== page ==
Mold Dog | Site Map | Contact 
Mold Dog - Bill Whitstine's mold dogs detect and pinpoint sources of mold, which leads to lower remediation costs
Home
Find a Dog
Dog Info
Mold Facts
News Room
About Us





 

Select
Media Coverage:











 

Scientific Endorsement

BRIEF COMMENTS ON AIR SAMPLING AND MOULD DISCOVERY

by George Carroll, Ph.D

Mould Works Chief Scientist Dr. George Carroll, Ph.D. has taught for over 35 years at the University of Oregon and has written over 45 publications on mycology. Mould Work's offices in Portland, Oregon and Golden, Colorado, are run by his partner, Bob Lanier. Dr. George Carroll, runs their identification lab in Eugene, OR.


In the last two decades the presence of moulds and mould spores in interior environments have been recognized as a cause of allergic reactions and occasional symptoms of more severe respiratory distress. Homeowners and renters who suspect mould infestation in their buildings often secure the services of building inspectors to asses their mould problem.

A common approach involves air sampling. Controlled volumes of air are sucked through a filter with a vacuum pump, and the filters are sent to laboratories which specialize in counting and classifying particulates in air. This direct approach appeals to occupants of mouldy buildings because it appears to measure precisely the numbers of mould spores in the ambient air and thus the allergenic load to which they are exposed.

However, air-sampling is fraught with difficulties. Usually a single sample from a given room is taken and compared with a similar sample from outside the building. Unless samples are replicated, such data are totally meaningless (however precisely the spores on a single filter are counted) and are a waste of money. Replication means duplicate samples taken from exactly the same place in the same room with the same filter and air pump with the same volume of air. At a minimum three replicates must be taken. If the differences between inside and outside are not huge, more replicates (5 or more) may be required to claim with confidence that the levels of spores on the inside of the building are greater than those on the outside. The problems in assessing the actual numbers of rare spores in a building are even worse. Samples taken from another room or another floor in a building must also be replicated. What is the take-home message? Whereas the "mouldiness" of a building determined by air sampling is usually based on two filters, 20 might easily be required to generate a believable, statistically valid conclusion. Few owners of buildings would agree to cover the cost of such sampling.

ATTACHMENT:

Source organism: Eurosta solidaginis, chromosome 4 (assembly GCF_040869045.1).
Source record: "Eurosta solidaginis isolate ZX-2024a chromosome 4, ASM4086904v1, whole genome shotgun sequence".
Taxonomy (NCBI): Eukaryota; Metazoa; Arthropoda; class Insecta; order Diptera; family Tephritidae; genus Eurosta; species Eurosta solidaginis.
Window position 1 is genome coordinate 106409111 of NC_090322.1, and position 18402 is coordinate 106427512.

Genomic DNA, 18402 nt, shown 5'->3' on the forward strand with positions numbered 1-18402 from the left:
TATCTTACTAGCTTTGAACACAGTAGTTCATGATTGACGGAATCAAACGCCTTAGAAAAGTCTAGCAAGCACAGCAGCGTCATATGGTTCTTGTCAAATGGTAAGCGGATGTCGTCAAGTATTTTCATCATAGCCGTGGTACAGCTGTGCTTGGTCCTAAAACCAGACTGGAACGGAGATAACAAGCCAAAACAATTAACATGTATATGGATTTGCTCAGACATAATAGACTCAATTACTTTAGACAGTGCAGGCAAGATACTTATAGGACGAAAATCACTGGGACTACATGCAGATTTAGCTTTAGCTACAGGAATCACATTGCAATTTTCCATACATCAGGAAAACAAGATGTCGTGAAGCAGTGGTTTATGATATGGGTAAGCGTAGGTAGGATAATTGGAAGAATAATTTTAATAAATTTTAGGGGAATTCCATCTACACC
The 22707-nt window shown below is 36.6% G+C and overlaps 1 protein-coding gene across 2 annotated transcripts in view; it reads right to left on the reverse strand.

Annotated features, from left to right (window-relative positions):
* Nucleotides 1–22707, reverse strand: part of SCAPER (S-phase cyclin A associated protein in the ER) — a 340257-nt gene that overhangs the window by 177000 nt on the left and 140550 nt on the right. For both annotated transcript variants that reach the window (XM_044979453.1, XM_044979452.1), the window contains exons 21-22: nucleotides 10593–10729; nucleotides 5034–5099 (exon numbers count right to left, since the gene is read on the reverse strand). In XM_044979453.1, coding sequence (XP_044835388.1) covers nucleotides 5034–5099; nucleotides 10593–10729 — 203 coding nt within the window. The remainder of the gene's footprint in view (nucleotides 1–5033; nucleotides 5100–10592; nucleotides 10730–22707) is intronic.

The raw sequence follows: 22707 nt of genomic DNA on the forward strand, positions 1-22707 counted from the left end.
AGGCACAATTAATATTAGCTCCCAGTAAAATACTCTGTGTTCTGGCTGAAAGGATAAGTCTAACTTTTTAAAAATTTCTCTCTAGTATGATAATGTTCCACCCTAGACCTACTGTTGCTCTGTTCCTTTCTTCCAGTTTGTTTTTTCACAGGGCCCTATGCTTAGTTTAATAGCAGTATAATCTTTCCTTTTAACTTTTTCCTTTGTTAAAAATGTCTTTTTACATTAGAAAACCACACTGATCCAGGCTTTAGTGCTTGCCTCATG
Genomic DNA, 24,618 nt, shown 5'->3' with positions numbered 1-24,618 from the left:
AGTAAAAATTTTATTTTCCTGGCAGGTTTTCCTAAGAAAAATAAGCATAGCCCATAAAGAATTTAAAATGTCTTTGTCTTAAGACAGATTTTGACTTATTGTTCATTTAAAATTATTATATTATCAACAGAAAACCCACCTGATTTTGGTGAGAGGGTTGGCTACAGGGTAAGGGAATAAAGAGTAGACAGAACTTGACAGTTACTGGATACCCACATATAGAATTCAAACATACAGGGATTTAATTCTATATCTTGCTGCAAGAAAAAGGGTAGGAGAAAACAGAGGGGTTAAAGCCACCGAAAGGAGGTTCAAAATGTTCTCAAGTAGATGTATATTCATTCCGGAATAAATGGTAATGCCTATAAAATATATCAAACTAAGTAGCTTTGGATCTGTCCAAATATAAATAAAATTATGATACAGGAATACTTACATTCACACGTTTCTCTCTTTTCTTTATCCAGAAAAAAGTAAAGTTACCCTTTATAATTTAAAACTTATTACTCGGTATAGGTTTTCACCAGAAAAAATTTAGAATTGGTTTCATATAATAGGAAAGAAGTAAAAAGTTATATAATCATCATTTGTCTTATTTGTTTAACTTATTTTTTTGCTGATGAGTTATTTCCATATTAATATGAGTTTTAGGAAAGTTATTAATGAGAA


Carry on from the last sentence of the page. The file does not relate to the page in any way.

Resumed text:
The problems with air-sampling extend beyond the statistical. Many fungi of concern produce spores which are indistinguishable from each other on an air filter. This is particularly the case with Aspergillus and Penicillium, but the problem extends to other common moulds such as Acremonium and Paecilomyces. To pick an extreme but frequent situation, spores from Aspergillus sydowii, Aspergillus versicolor, and Penicillium corylophilum look virtually identical under the microscope. Aspergillus sydowii can cause invasive infections of the respiratory tract and Aspergillus versicolor produces a mycotoxin, while Penicillium corylophilum is a common and apparently innocuous interior mould of little concern. The owner of a building deserves to know which mould he has if he has paid for a mould inspection.

What after all is the point of a mould inspection? Surely the responsible owner of a building will wish to locate the source of the mould spores in the air, fix the leaks or other sources of moisture that have given rise to the problem and replace the mouldy substrate with clean materials. In that case air-sampling must be regarded as inefficient and costly.

The appearance of mould-sniffing dogs is a brilliant solution to the problem of locating sources of household mould. Dogs when properly trained are in fact exquisitely sensitive walking gas chromatographs with a proven record in locating mouldy substrates even when hidden behind partitions or on the insides of walls. Once the mouldy areas are located, the moulds can be identified by optical examination and culture of tape lifts, which provide a degree of certainty that can never be attained with filters from air samplers. For this reason I endorse Mold-Dog Inc with enthusiasm.

Back to Top


Amazing Dogs
Science Behind the Nose
Training / Certification
Video - See a Mold Dog
Other Dogs with Jobs
Media Center
News about mold dogs
Breaking News - Mold
Archived News - Mold
Research
Mold Research
Homeowner Tips
Additional Links

Quick Links
  US EPA - Mold info
  NAMIC - Mold Update
  CDC - 7/02 Report
  CA - Resource List
  CA - More Resources
  NYC - Guidelines
  WA - Report on mold
  John Hopkins - Home tips
  Report - School and Mold


NATIONAL ASSOCIATION OF
MOLD PROFESSIONALS

 

 

 Copyright 2005 Mold Dog            E-mail: info@mold-dog.com            Lost? Click Here